Born in Manchester in 1917, he excelled at the piano and cello as a child, and started writing music from a young age. In 1940 he enlisted in the army as a bandmaster and transport navigator. It was after the end of the war that his career as a prolific composer would begin in earnest, with his output attracting commissions far and wide. He would go on to produce three symphonies, six operas and a number of concertos and chamber works. Most of his efforts were devoted to the medium of choral music, which he regarded as his natural territory. His best known work is the Christmas carol Tomorrow Shall Be My Dancing Day, which was written for St Paul’s, as was another popular carol setting The Holly and the Ivy.
Gardner joined the staff of the Royal Academy of Music in 1956, where he would teach for the best part of 30 years. In 1962 he took a part time job as Director of Music at St. Paul’s Girls’ School, following Gustav Holst and Herbert Howells, and was for a time also Director of Music at Morley College. These teaching posts led to the composition of some of his most enduring works. Many of Gardner’s students would go on to achieve success in music, including the composer Michael Berkeley. The most famous student was Paul McCartney, who approached him for theory and composition lessons in 1966.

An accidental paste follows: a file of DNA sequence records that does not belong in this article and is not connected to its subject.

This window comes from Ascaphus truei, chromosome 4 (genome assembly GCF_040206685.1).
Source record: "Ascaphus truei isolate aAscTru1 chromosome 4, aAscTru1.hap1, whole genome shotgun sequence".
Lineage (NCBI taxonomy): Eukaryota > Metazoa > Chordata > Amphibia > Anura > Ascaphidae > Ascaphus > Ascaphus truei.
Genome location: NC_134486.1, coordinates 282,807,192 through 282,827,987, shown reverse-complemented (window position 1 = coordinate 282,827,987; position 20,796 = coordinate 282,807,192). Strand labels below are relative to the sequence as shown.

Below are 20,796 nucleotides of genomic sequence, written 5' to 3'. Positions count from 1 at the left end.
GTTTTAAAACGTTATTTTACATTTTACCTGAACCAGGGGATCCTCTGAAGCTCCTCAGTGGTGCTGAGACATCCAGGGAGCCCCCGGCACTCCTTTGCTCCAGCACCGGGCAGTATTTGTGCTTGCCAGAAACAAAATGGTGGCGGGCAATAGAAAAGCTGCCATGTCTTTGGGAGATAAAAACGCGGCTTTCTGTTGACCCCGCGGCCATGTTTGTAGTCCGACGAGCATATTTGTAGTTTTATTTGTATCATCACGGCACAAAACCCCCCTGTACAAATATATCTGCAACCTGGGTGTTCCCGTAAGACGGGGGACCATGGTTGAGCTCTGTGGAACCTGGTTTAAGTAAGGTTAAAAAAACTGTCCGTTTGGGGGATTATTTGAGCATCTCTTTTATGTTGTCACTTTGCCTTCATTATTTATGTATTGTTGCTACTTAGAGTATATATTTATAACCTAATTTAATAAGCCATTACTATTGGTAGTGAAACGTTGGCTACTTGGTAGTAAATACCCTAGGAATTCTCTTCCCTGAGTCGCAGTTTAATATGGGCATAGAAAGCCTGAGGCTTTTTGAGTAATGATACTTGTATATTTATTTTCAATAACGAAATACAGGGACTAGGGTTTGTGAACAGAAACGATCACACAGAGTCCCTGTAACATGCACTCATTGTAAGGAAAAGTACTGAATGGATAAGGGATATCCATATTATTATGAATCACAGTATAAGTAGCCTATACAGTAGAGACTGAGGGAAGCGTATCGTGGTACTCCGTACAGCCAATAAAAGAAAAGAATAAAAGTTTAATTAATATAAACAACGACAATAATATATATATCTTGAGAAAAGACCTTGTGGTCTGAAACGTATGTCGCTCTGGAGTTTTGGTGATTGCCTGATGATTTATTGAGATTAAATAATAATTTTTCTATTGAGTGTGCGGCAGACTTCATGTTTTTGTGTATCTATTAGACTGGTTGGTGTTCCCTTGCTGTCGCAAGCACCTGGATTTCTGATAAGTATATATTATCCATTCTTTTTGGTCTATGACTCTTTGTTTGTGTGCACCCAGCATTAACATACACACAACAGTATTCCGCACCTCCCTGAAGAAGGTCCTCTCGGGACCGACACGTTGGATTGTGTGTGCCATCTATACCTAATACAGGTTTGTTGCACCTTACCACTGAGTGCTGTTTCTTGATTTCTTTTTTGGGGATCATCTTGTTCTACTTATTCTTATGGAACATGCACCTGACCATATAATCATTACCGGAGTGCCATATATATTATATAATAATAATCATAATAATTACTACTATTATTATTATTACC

He was appointed CBE in 1976, and was a member of the PRS Board from 1956 until his retirement in 1987, continuing as a committee member of the PRS Members’ Fund until 2005.